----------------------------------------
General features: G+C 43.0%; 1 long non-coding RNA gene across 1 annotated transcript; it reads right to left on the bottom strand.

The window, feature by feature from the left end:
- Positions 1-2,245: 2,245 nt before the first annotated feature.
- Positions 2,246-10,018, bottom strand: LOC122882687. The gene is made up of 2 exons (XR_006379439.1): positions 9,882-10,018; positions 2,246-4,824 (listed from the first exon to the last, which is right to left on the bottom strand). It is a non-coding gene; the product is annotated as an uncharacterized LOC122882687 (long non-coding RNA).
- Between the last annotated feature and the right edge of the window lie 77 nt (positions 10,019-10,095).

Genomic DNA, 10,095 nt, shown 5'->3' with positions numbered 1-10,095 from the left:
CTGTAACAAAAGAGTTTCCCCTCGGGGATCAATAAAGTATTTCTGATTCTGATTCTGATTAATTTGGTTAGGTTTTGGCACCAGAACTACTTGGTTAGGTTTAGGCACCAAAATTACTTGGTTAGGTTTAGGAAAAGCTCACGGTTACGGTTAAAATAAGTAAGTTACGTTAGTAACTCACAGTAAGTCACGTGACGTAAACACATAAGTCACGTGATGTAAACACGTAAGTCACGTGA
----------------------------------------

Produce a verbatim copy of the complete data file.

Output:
General features: G+C 43.0%; 1 long non-coding RNA gene across 1 annotated transcript; it reads right to left on the bottom strand.

The window, feature by feature from the left end:
- Positions 1-2,245: 2,245 nt before the first annotated feature.
- Positions 2,246-10,018, bottom strand: LOC122882687. The gene is made up of 2 exons (XR_006379439.1): positions 9,882-10,018; positions 2,246-4,824 (listed from the first exon to the last, which is right to left on the bottom strand). It is a non-coding gene; the product is annotated as an uncharacterized LOC122882687 (long non-coding RNA).
- Between the last annotated feature and the right edge of the window lie 77 nt (positions 10,019-10,095).

Genomic DNA, 10,095 nt, shown 5'->3' with positions numbered 1-10,095 from the left:
CTGTAACAAAAGAGTTTCCCCTCGGGGATCAATAAAGTATTTCTGATTCTGATTCTGATTAATTTGGTTAGGTTTTGGCACCAGAACTACTTGGTTAGGTTTAGGCACCAAAATTACTTGGTTAGGTTTAGGAAAAGCTCACGGTTACGGTTAAAATAAGTAAGTTACGTTAGTAACTCACAGTAAGTCACGTGACGTAAACACATAAGTCACGTGATGTAAACACGTAAGTCACGTGA